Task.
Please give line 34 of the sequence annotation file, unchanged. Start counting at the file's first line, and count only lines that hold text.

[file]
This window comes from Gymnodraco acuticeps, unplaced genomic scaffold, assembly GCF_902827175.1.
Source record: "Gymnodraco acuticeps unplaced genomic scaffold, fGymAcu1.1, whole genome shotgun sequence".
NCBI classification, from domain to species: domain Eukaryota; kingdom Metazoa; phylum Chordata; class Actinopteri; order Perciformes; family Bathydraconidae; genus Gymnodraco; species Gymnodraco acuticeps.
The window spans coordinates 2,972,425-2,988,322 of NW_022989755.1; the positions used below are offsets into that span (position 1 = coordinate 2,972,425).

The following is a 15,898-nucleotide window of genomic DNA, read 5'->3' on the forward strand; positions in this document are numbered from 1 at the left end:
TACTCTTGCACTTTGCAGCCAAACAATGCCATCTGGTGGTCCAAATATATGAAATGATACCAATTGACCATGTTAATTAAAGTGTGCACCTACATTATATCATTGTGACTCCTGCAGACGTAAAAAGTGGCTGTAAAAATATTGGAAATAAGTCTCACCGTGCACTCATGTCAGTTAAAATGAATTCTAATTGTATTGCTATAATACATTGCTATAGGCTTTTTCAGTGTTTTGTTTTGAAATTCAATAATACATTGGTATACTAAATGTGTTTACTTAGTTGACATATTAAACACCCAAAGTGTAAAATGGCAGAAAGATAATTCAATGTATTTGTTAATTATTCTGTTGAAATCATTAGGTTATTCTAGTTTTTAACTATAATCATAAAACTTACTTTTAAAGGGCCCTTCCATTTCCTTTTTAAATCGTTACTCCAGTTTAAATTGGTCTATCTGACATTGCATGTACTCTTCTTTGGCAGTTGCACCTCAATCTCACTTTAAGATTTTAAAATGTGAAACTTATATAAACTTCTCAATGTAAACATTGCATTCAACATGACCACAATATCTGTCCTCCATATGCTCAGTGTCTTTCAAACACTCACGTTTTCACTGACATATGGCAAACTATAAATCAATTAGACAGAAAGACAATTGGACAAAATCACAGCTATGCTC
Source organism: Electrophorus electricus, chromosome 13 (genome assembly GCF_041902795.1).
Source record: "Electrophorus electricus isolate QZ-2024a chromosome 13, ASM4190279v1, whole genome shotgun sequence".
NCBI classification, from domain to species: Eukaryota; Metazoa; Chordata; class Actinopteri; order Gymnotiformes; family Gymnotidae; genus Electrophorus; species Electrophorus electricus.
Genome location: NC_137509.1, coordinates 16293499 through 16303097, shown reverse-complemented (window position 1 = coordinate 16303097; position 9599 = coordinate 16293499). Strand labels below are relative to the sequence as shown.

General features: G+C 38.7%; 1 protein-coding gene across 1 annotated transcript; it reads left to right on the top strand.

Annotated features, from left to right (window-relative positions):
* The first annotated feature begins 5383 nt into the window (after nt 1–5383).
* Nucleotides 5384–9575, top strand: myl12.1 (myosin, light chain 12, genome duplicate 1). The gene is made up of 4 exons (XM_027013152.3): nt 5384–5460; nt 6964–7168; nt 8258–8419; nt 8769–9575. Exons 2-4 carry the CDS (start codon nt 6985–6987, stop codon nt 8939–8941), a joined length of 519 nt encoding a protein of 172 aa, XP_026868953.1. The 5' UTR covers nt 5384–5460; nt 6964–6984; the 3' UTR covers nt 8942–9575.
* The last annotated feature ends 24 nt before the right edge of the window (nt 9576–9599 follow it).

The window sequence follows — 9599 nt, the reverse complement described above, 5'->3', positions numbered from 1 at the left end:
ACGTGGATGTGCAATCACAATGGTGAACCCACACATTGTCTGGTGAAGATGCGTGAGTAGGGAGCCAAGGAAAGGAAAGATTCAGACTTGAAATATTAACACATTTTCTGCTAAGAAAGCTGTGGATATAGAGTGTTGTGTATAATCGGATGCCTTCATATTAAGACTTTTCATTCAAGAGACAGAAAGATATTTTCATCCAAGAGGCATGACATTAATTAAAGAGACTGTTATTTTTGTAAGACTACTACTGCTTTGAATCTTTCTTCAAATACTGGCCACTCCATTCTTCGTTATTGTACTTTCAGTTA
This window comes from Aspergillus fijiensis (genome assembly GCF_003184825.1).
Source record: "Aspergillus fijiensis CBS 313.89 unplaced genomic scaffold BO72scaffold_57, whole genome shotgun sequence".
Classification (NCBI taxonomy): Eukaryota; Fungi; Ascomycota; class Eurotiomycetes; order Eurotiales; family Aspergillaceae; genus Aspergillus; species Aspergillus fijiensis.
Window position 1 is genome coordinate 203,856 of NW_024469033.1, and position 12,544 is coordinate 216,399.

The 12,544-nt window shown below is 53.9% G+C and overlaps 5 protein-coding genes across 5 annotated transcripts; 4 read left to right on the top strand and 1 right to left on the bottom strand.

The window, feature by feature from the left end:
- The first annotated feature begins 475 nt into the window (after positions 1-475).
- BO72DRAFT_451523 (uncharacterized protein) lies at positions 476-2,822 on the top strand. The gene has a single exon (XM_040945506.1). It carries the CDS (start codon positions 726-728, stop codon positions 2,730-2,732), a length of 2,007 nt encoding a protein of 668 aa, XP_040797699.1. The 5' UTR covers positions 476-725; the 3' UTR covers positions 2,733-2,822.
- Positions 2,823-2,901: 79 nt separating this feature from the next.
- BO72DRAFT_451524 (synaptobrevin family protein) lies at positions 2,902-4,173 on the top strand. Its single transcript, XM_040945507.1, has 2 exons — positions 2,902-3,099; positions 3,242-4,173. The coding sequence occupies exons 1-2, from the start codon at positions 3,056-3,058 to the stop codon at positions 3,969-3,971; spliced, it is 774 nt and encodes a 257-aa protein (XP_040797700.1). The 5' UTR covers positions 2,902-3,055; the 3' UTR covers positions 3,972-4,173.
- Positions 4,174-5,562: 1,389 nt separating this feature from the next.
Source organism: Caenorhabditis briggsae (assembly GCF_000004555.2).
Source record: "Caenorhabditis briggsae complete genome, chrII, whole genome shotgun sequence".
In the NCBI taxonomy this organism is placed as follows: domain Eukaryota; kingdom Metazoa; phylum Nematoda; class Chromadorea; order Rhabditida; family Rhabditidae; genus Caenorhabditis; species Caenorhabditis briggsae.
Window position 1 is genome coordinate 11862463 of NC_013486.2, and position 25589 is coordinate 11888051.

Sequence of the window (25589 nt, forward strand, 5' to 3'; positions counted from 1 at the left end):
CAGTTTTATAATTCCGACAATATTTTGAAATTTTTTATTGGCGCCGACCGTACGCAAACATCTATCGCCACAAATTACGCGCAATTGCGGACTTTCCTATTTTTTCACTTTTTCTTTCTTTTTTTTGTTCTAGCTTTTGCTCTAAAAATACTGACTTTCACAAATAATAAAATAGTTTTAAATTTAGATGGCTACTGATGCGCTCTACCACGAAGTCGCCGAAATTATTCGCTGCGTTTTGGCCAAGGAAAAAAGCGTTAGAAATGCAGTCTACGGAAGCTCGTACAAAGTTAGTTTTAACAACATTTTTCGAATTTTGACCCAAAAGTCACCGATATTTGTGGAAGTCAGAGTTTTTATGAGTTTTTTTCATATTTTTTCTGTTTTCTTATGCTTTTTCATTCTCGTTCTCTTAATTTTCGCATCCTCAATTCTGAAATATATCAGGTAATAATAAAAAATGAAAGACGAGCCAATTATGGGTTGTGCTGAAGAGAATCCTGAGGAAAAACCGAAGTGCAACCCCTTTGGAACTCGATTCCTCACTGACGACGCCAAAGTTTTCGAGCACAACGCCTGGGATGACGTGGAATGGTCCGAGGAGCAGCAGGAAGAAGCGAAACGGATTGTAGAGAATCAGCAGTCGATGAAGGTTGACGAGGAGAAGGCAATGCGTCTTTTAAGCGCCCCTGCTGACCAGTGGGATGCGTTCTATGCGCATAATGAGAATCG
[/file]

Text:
CAGTTTTATAATTCCGACAATATTTTGAAATTTTTTATTGGCGCCGACCGTACGCAAACATCTATCGCCACAAATTACGCGCAATTGCGGACTTTCCTATTTTTTCACTTTTTCTTTCTTTTTTTTGTTCTAGCTTTTGCTCTAAAAATACTGACTTTCACAAATAATAAAATAGTTTTAAATTTAGATGGCTACTGATGCGCTCTACCACGAAGTCGCCGAAATTATTCGCTGCGTTTTGGCCAAGGAAAAAAGCGTTAGAAATGCAGTCTACGGAAGCTCGTACAAAGTTAGTTTTAACAACATTTTTCGAATTTTGACCCAAAAGTCACCGATATTTGTGGAAGTCAGAGTTTTTATGAGTTTTTTTCATATTTTTTCTGTTTTCTTATGCTTTTTCATTCTCGTTCTCTTAATTTTCGCATCCTCAATTCTGAAATATATCAGGTAATAATAAAAAATGAAAGACGAGCCAATTATGGGTTGTGCTGAAGAGAATCCTGAGGAAAAACCGAAGTGCAACCCCTTTGGAACTCGATTCCTCACTGACGACGCCAAAGTTTTCGAGCACAACGCCTGGGATGACGTGGAATGGTCCGAGGAGCAGCAGGAAGAAGCGAAACGGATTGTAGAGAATCAGCAGTCGATGAAGGTTGACGAGGAGAAGGCAATGCGTCTTTTAAGCGCCCCTGCTGACCAGTGGGATGCGTTCTATGCGCATAATGAGAATCG